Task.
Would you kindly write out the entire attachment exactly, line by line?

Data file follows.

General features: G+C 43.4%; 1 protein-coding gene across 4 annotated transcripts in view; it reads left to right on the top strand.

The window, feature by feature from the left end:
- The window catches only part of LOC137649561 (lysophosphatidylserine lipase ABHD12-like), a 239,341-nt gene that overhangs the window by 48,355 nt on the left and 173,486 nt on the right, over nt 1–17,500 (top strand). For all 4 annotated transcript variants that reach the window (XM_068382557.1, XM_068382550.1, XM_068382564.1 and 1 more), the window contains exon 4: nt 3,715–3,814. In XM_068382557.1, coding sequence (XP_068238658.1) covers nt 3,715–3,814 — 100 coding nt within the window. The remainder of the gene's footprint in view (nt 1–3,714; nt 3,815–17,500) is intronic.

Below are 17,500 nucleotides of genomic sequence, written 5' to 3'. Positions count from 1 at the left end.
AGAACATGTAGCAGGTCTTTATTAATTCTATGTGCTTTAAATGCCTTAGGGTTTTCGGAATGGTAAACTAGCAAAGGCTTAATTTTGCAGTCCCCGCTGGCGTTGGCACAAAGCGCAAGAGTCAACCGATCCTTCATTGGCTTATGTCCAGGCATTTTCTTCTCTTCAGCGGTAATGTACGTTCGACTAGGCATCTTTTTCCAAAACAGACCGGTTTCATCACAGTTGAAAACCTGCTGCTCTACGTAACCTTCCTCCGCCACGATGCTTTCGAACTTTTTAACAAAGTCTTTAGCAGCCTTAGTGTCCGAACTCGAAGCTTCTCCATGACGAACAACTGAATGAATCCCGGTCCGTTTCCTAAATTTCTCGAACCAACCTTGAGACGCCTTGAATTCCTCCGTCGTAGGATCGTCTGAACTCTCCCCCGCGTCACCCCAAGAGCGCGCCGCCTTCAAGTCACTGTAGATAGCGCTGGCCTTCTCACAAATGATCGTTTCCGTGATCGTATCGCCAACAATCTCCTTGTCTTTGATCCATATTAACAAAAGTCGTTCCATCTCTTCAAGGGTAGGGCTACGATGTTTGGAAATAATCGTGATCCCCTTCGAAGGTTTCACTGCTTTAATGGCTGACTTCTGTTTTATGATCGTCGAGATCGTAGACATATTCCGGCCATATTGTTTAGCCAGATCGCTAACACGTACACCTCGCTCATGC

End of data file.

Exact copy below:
General features: G+C 43.4%; 1 protein-coding gene across 4 annotated transcripts in view; it reads left to right on the top strand.

The window, feature by feature from the left end:
- The window catches only part of LOC137649561 (lysophosphatidylserine lipase ABHD12-like), a 239,341-nt gene that overhangs the window by 48,355 nt on the left and 173,486 nt on the right, over nt 1–17,500 (top strand). For all 4 annotated transcript variants that reach the window (XM_068382557.1, XM_068382550.1, XM_068382564.1 and 1 more), the window contains exon 4: nt 3,715–3,814. In XM_068382557.1, coding sequence (XP_068238658.1) covers nt 3,715–3,814 — 100 coding nt within the window. The remainder of the gene's footprint in view (nt 1–3,714; nt 3,815–17,500) is intronic.

Below are 17,500 nucleotides of genomic sequence, written 5' to 3'. Positions count from 1 at the left end.
AGAACATGTAGCAGGTCTTTATTAATTCTATGTGCTTTAAATGCCTTAGGGTTTTCGGAATGGTAAACTAGCAAAGGCTTAATTTTGCAGTCCCCGCTGGCGTTGGCACAAAGCGCAAGAGTCAACCGATCCTTCATTGGCTTATGTCCAGGCATTTTCTTCTCTTCAGCGGTAATGTACGTTCGACTAGGCATCTTTTTCCAAAACAGACCGGTTTCATCACAGTTGAAAACCTGCTGCTCTACGTAACCTTCCTCCGCCACGATGCTTTCGAACTTTTTAACAAAGTCTTTAGCAGCCTTAGTGTCCGAACTCGAAGCTTCTCCATGACGAACAACTGAATGAATCCCGGTCCGTTTCCTAAATTTCTCGAACCAACCTTGAGACGCCTTGAATTCCTCCGTCGTAGGATCGTCTGAACTCTCCCCCGCGTCACCCCAAGAGCGCGCCGCCTTCAAGTCACTGTAGATAGCGCTGGCCTTCTCACAAATGATCGTTTCCGTGATCGTATCGCCAACAATCTCCTTGTCTTTGATCCATATTAACAAAAGTCGTTCCATCTCTTCAAGGGTAGGGCTACGATGTTTGGAAATAATCGTGATCCCCTTCGAAGGTTTCACTGCTTTAATGGCTGACTTCTGTTTTATGATCGTCGAGATCGTAGACATATTCCGGCCATATTGTTTAGCCAGATCGCTAACACGTACACCTCGCTCATGC